If you make the concentrated comfrey brew it should be diluted until it resembles weak tea Susan, usually 10 – 20 times depending upon how many leaves you’ve used. If you’ve made the nettle tea using half leaves, half water you can use the liquid without diluting it any further and once it starts to smell is a good indication it’s ready! Some gardeners add fertilisers once the fruit starts to swell (in the case of strawberries, tomatoes, beans etc) or in the case of cabbages once the heads start to swell as they benefit from the nitrogen in the nettles, but if you’ve added lots of well rotted manure in the autumn it mightn’t be necessary. If you want to be doubly sure whether fertiliser is really necessary, you could purchase a simple soil analysis kit and check (full instructions on how to use the kits are usually printed with them).

      • Reply susan April 30, 2012 at 10:26 pm

        Thank you, really love all your updates and information, great site 🙂

  • Reply Mike May 1, 2012 at 2:32 pm

    Very good information. Last year we worked to establish both nettle and comfrey beds on our property and now I can begin to use them in the manner you suggested.:)

    • Reply greensideupveg May 1, 2012 at 3:37 pm

      That’s good to hear Mike, hopefully it will pay you dividends with this year’s crops.

  • Reply Simon Jennings May 5, 2012 at 11:48 am

    For nettle tea I use only the stems. Nettle leaves are a great edible plant.

    Try Nettle Pesto

    Or nettle soup

    I also find that nettle tea sprayed on brassica’s works well as part of an anti caterpillar program

    • Reply greensideupveg May 5, 2012 at 11:49 am

      Thanks for sharing that Simon. This is definitely going to be the year I cook with nettles!! Great tips 🙂

  • Reply cathsveggies1 February 26, 2013 at 1:41 pm

    I make both the comfrey and the nettle feeds. Sometimes I mix the 2 together. I did not have to buy any from the garden shop last year 🙂

    • Reply greensideupveg February 26, 2013 at 2:02 pm

      ooh, lots of goodness in your garden! I was just trying to add your blog to my reader as it’s playing up. It’s looking busy in your garden already 🙂

      • Reply cathsveggies1 February 26, 2013 at 2:53 pm

        Thank you, can’t wait to get into the full swing again.

        • Reply greensideupveg February 27, 2013 at 7:27 pm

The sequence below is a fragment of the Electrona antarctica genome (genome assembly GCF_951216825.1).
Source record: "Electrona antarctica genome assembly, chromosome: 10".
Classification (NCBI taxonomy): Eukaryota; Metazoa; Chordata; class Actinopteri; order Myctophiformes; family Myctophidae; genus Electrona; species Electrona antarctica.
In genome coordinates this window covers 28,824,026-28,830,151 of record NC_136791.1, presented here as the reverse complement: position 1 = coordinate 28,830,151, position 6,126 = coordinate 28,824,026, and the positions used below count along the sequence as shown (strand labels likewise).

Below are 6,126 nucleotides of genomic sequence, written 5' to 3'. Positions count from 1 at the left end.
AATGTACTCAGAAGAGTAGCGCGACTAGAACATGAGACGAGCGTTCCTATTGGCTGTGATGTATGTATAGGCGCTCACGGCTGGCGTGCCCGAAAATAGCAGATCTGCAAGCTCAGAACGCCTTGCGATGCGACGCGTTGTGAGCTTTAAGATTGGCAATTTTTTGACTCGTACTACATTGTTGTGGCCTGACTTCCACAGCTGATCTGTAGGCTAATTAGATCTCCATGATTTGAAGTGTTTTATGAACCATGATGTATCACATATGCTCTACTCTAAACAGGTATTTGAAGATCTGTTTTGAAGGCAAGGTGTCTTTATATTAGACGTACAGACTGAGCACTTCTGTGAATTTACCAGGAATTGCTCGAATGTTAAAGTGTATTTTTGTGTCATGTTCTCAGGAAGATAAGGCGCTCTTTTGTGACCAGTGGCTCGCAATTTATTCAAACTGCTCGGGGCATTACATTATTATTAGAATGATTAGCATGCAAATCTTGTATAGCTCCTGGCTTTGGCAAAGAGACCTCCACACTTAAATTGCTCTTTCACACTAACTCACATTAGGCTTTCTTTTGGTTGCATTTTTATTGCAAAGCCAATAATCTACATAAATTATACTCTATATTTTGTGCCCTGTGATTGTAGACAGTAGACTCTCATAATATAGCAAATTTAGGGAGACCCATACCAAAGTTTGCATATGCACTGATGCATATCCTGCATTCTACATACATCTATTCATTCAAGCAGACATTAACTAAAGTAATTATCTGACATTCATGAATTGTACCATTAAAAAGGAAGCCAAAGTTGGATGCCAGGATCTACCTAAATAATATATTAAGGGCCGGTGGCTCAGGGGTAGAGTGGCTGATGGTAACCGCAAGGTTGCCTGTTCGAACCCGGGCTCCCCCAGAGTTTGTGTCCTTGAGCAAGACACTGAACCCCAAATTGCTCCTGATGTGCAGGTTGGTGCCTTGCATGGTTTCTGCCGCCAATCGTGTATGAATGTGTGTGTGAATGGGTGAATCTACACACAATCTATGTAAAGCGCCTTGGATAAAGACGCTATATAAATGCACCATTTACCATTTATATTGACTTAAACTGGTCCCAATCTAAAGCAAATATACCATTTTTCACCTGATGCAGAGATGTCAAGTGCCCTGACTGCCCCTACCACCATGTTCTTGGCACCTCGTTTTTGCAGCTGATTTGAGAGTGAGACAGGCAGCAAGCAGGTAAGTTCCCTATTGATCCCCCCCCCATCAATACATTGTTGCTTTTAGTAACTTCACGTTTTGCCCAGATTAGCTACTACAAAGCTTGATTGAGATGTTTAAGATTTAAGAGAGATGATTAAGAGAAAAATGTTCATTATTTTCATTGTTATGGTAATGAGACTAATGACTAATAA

Me neither. It’s been a long winter I think because so wet and dull this year. Looking forward to some brightness.

  • Reply Nettle tea (feed) May 13, 2013 at 9:10 pm

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  • Reply eoin June 11, 2014 at 11:51 am

    Great post Dee, going to be making some for the allotment next week.

    • Reply greensideupveg June 13, 2014 at 2:11 pm

      Thanks Eoin

      So difficult to fit our own in at times when we’re out and about in other gardens, enjoy the great weather 🙂

  • Reply Richie August 28, 2014 at 5:59 pm

    hiya greensideupveg,
    I have heard that it’s not advisable to use seeded/flowering nettle plants in compost teas, but can’t find out the reason why.

    Can you shed any light on this please 🙂

    • Reply greensideupveg August 28, 2014 at 10:46 pm

      Richie I’m not entirely sure tbh. Perhaps in case the seeds escape into the soil if not stained before they end up in the Tea and subsequently germinate and spread nettles all around. I know we shouldn’t cook with nettles once they’ve flowered as they contain cystoliths that aren’t good for the kidneys but whether that seeps into the soil and causes damage I’m afraid I’m not certain. I’ll ask around 🙂

      • Reply Richie August 29, 2014 at 1:20 pm

        Have checked and cystoliths do seem to bring up (unproven) concerns regarding kidney stones when used in a herbal tea to us to drink.

        But, for a compost teat/ACT then the calcium carbonate (which is what cycstolith’s are) should hopefully be converted into usable calcium which, in my book, along with Magnesium, is one of the micro nutrients that should be considered as Macro nutrients alongside NPK 🙂 as plants use a lot of both to metabolise the other nutes.